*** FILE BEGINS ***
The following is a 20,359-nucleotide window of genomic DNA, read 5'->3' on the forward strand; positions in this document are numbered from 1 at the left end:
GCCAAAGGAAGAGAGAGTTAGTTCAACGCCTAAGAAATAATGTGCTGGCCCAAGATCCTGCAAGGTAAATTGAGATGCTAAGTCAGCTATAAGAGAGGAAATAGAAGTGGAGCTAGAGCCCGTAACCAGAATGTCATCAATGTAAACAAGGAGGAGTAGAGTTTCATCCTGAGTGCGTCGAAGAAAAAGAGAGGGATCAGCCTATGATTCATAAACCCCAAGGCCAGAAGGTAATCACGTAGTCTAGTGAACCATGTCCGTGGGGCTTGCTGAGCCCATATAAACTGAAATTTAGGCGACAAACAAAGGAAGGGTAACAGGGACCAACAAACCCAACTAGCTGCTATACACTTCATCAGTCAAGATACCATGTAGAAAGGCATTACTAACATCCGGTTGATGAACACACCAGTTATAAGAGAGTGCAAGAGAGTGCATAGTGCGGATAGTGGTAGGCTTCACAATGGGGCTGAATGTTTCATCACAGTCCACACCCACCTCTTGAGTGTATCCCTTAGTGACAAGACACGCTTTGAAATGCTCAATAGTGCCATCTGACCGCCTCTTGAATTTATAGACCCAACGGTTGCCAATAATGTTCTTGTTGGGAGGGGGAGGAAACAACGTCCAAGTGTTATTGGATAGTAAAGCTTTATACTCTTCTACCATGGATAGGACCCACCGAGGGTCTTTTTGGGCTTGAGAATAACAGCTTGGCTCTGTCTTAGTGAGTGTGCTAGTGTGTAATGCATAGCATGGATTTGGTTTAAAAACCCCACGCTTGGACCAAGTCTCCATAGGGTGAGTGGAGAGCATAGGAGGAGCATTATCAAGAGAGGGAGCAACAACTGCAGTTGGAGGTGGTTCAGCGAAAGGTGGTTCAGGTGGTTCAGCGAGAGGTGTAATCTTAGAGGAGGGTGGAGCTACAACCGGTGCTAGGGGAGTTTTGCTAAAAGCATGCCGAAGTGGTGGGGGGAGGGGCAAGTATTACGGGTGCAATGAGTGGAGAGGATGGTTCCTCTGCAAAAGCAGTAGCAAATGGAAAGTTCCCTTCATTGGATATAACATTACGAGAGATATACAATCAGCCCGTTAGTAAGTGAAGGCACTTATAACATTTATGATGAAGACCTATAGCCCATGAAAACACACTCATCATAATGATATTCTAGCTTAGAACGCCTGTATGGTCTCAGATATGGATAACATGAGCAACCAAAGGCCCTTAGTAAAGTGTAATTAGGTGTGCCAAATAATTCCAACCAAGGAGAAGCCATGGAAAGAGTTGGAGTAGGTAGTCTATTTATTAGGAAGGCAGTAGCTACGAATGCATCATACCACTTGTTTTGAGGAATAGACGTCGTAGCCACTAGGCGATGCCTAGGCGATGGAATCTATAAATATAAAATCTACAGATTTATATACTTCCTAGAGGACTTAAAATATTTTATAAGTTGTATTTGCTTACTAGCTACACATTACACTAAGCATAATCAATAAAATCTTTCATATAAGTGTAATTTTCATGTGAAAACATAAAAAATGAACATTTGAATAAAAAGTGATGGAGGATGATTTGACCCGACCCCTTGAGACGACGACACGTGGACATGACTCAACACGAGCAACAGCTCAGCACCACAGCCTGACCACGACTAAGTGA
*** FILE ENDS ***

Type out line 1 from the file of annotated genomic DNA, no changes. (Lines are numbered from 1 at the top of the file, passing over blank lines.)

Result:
The following is a 20,359-nucleotide window of genomic DNA, read 5'->3' on the forward strand; positions in this document are numbered from 1 at the left end: